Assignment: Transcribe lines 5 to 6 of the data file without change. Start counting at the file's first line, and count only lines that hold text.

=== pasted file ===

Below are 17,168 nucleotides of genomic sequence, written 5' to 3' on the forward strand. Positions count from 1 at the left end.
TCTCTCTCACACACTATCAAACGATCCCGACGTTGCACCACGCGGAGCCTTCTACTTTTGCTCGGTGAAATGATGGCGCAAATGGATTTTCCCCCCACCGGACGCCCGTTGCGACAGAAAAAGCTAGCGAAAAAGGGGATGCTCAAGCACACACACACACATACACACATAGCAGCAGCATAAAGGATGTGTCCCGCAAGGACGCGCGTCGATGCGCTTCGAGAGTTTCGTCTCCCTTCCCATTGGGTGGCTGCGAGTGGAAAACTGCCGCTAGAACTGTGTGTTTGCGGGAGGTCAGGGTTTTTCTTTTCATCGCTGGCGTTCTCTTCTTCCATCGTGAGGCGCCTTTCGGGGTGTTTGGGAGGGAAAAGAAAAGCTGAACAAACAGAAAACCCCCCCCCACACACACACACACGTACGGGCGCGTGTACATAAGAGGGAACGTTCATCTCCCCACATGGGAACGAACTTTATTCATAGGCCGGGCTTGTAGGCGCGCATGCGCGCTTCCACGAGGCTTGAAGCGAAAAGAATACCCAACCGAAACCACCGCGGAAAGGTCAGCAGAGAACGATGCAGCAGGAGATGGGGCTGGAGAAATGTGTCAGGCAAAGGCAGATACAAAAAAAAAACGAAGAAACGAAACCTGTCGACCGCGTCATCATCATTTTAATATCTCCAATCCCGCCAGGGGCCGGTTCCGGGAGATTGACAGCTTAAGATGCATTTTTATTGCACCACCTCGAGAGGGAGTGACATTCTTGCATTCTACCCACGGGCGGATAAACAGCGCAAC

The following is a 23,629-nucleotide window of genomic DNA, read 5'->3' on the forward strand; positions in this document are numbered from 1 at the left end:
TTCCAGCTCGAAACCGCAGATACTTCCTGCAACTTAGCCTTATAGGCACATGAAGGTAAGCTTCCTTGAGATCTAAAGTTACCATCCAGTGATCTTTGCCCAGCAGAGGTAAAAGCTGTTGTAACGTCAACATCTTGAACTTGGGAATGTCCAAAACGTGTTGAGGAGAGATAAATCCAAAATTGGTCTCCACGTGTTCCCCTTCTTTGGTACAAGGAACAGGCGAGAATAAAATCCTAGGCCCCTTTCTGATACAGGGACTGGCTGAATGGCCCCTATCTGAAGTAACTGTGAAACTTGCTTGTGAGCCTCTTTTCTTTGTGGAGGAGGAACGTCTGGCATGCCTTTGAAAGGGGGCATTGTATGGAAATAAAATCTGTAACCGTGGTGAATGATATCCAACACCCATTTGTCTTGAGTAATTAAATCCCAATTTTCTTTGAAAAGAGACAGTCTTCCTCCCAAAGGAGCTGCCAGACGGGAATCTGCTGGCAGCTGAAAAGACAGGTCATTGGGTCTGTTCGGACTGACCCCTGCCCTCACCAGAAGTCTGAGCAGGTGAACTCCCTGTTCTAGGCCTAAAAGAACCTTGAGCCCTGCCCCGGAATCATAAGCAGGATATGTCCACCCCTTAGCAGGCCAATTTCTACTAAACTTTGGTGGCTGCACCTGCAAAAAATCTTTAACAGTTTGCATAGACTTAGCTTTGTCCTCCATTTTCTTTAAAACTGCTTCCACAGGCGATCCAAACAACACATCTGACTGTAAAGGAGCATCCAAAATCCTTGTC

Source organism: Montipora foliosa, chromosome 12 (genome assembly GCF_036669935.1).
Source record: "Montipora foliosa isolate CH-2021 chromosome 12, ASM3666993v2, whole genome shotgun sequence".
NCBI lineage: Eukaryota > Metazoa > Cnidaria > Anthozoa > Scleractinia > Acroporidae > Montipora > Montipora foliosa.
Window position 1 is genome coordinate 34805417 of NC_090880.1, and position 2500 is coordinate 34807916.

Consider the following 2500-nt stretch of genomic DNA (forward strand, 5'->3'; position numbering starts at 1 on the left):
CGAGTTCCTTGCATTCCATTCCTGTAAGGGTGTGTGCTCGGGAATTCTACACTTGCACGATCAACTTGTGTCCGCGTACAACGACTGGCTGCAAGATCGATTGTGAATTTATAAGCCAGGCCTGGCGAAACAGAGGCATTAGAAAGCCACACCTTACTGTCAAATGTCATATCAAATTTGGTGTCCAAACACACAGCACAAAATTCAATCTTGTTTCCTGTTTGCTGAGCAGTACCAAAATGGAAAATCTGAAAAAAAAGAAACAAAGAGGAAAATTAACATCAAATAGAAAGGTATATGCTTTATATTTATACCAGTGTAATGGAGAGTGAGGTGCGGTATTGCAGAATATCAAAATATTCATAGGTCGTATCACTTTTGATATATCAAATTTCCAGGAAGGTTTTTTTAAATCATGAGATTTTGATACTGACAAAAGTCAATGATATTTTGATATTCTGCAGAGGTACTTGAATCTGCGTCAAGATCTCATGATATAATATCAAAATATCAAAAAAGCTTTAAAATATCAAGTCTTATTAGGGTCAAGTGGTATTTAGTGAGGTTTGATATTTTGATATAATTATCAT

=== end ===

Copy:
Source organism: Montipora foliosa, chromosome 12 (genome assembly GCF_036669935.1).
Source record: "Montipora foliosa isolate CH-2021 chromosome 12, ASM3666993v2, whole genome shotgun sequence".